small business and start up’s are always looking for ways to save money. As you should know, small companies they don’t have money to buy fancy products and when people decide to open their business, they have a small amount of money to do some X (this could be buy a PC, server, etc) and keep it running for a couple of months/year without need to invest anymore.
When I started RFLSystems while ago, I had the same, a money to start the business and keep it running for some time.
in my case, I needed an environment that would be used to do demos to customers as well as running production stuff like CRM, SCCM, File Share, etc.
As you can imagine, for me going to cloud was easy, I could add some vm’s, buy services from provides, etc. but, money was a restriction.
for me, having a reliable/secure e-mail and file share is everything. I need to have control over what people are doing, imagine if they steal some data? or send the e-mail to someone else that may damage my business? or imagine, if the internet is down and I need some files? of they have a maintenance going on exactly the day I need to demo something to the customer?
well, those are some of the factors that helped me to go for a hybrid solution. e-mail is something that needs to be high available, so I decided that to use Office 365, this was easy solution because I could have the same messages on my phone, company laptop as well as on the web without too much changes. there are services that still used POP or IMAP and I don’t want used them.
for the other services, I checked the following:
1- for each user for CRM I had to pay about £40 per month
2- for each user of a solution for management (ie Intune), about £15 per month
3- file share (onedrive for business) is included on office 365, but during my tests, it wasn’t good enough…
4- having a demo environment, well. I used over £100 in just couple of days in azure/aws…
so, I decided that for everything else, I needed to have an on-prem solution, but this is costly as you can imagine. for me, as a Microsoft Partner, I got access to the action pack, that for Small amount of money per year, I can have almost every single Microsoft product to be used for up to 10 people/computer, so more than enough for a startup/small business.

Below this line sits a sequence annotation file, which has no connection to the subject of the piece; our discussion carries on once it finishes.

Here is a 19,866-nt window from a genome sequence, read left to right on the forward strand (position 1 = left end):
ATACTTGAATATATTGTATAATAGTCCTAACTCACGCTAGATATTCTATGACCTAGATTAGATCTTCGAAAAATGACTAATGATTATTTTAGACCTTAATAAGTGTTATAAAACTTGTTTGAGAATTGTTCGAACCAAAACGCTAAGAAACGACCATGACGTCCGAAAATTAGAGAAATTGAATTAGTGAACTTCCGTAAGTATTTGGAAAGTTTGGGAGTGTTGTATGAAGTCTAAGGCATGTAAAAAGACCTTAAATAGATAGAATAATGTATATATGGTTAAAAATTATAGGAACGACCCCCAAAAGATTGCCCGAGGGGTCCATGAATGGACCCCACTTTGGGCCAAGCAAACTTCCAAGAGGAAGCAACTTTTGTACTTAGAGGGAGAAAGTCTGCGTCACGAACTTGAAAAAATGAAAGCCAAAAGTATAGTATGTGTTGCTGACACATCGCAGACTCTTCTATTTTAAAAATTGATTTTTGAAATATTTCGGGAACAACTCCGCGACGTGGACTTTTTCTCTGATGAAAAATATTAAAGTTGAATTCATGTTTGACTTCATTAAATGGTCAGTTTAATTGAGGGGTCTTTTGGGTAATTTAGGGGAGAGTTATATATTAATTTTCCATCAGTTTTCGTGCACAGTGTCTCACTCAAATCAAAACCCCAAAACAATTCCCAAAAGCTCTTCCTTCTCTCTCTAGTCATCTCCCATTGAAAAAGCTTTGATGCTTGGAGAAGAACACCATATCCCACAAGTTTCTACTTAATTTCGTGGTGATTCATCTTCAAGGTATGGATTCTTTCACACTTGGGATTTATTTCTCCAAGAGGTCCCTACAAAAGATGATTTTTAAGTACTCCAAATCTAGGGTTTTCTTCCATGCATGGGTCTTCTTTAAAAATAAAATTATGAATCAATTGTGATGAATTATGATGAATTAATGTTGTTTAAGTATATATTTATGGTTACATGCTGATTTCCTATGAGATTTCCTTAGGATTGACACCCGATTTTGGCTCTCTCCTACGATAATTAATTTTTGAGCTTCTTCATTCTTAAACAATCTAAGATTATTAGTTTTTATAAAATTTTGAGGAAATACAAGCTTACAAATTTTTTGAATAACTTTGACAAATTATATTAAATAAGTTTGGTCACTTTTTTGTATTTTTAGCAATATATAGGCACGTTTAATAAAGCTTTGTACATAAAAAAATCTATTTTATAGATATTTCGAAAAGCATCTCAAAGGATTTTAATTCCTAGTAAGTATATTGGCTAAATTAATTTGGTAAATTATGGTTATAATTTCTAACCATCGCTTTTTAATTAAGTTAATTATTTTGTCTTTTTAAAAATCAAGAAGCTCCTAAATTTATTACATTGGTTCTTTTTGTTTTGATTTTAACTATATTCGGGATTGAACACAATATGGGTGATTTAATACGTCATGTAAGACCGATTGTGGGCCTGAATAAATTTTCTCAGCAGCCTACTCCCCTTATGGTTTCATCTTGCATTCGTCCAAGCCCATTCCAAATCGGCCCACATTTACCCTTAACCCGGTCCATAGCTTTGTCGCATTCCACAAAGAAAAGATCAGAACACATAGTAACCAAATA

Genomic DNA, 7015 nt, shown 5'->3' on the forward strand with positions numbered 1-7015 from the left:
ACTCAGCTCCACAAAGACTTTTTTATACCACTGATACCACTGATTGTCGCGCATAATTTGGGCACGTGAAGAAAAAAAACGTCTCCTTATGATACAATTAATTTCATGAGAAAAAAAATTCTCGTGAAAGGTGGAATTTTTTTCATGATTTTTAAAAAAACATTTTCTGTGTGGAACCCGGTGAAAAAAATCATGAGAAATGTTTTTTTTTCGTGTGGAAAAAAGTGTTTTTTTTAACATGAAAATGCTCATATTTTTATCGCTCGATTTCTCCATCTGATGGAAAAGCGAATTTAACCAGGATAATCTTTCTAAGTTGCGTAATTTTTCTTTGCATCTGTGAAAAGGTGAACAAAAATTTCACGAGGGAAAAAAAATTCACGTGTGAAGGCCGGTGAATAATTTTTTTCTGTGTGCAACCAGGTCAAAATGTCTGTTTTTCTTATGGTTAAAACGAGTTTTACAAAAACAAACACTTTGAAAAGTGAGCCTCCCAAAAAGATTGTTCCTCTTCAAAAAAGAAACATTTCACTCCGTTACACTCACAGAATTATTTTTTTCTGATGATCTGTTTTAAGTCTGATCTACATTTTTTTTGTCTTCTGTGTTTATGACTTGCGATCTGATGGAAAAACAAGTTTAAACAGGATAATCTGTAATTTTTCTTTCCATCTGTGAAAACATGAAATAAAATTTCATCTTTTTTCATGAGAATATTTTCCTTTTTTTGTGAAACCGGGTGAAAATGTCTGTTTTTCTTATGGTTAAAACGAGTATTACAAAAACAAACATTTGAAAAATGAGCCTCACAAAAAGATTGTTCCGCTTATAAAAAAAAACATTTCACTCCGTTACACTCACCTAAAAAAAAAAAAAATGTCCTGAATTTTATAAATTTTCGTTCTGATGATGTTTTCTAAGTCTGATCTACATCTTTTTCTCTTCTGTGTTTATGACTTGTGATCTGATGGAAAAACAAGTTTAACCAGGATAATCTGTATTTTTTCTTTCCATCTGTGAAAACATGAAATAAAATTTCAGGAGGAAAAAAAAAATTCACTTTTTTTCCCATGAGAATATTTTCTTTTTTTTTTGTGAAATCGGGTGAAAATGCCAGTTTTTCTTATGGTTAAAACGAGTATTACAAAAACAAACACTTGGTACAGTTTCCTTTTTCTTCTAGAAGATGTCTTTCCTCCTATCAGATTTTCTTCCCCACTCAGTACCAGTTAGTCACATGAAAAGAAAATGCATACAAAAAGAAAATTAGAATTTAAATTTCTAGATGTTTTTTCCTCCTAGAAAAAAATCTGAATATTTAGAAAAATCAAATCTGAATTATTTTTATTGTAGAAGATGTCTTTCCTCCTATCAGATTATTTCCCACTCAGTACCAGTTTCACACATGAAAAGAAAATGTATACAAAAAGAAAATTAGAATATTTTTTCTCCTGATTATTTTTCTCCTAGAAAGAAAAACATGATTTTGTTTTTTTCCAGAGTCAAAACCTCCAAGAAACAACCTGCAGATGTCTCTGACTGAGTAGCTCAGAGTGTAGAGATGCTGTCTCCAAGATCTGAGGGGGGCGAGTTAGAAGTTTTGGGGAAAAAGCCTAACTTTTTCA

today I have over 8 Virtual Machines, running on a Hyper-V Server (it has 64GB of RAM, i7 processor with 12 cores, 3x 465 SSD, 1x 128SSD, 2x Hybrid 698GB, 2x 1GB network card), a NAS (WD MyCLoud Ex4) with 1x 3TB and 2x 2TB for backup, 1 netgear switch and 1 wifi access point. everything was not cheap, but I spent less than 2.5k. cheap than buying a ready to use kit. so, initial price was high, but less on the big run, probably about couple of months of a SCCM lab running in azure or AWS
Anyway, today we have all those vm’s running in this server. but what about backup? if I had everything in the cloud, backup would be nice to have but I would not need a lot, so I decided to have:
1- all company files being backup up by crashplan (http://www.code42.com/crashplan/). I did not need yet to restore (as i also have 2 other ways to backup on-prem) so I don’t know if it will work or not, but they have a really good deal of 150USD for unlimited data
2- once a month I use a script (below) to power off all VM’s, create a snapshot (and delete the old snapshot), export the VM’s, boot up all VM’s in the correct order (and as you can imagine, I need to wait a bit between the boot so there is no issue with services, etc) and then copy to the NAS.
3- the script has some functions that I use often
3.1 – Write-Log. used to write to a log file, based on a CMTrace format
3.2 – Start-VirtualMachine. used to start a VM and wait some time (that is specified by a parameter)
3.3 – Stop-VirtualMachine. used to power off VM’s
3.4 – Snapshot-VirtualMachine. used to snapshot a vm
4- the $VMList variable is an array of script where it has the name of the computer and the time to way to start the machine up. add them the way you want to stop so the machines you need to power off before needs to be on the top. my domain controller is the last one I want to stop. when I start up the machines again, I look from the last vm to the 1st
4.1 it is used on section 2 part to power off the machine
4.2 it is used on section 3 to snapshot the vm
4.3 it is used on section 4 to export VM’s
4.4 it is used on section 5 to start vm’s
5- the $VMList on section 4 is used to start up the vm’s.
6- the script has 6 secions
6.1 – section 1 is a clean up, it delete the older backup from the exported path
6.2 – section 2 is used to stop all vm’s
6.3 – section 3 is used to snapshot all vm’s
6.4 – section 4 is used to export the vm’s to the exported VM folder. this section is also used to clean up old snapshot so I only have 1 snapshot
6.5 – section 5 is used to start VM’s
6.6 – section 6 is used to NAS
if you’re interested, download the script here (rename to PS1 instead of PS1.TXT)
ps. we have a downtime of about 4hrs, that is the time it takes to export all VM’s to the local backup drive and there are about same time to copy to the external NAS, but in this case all VM’s are already running, so no big deal.
the script is running overnight, so no user impacted :):):)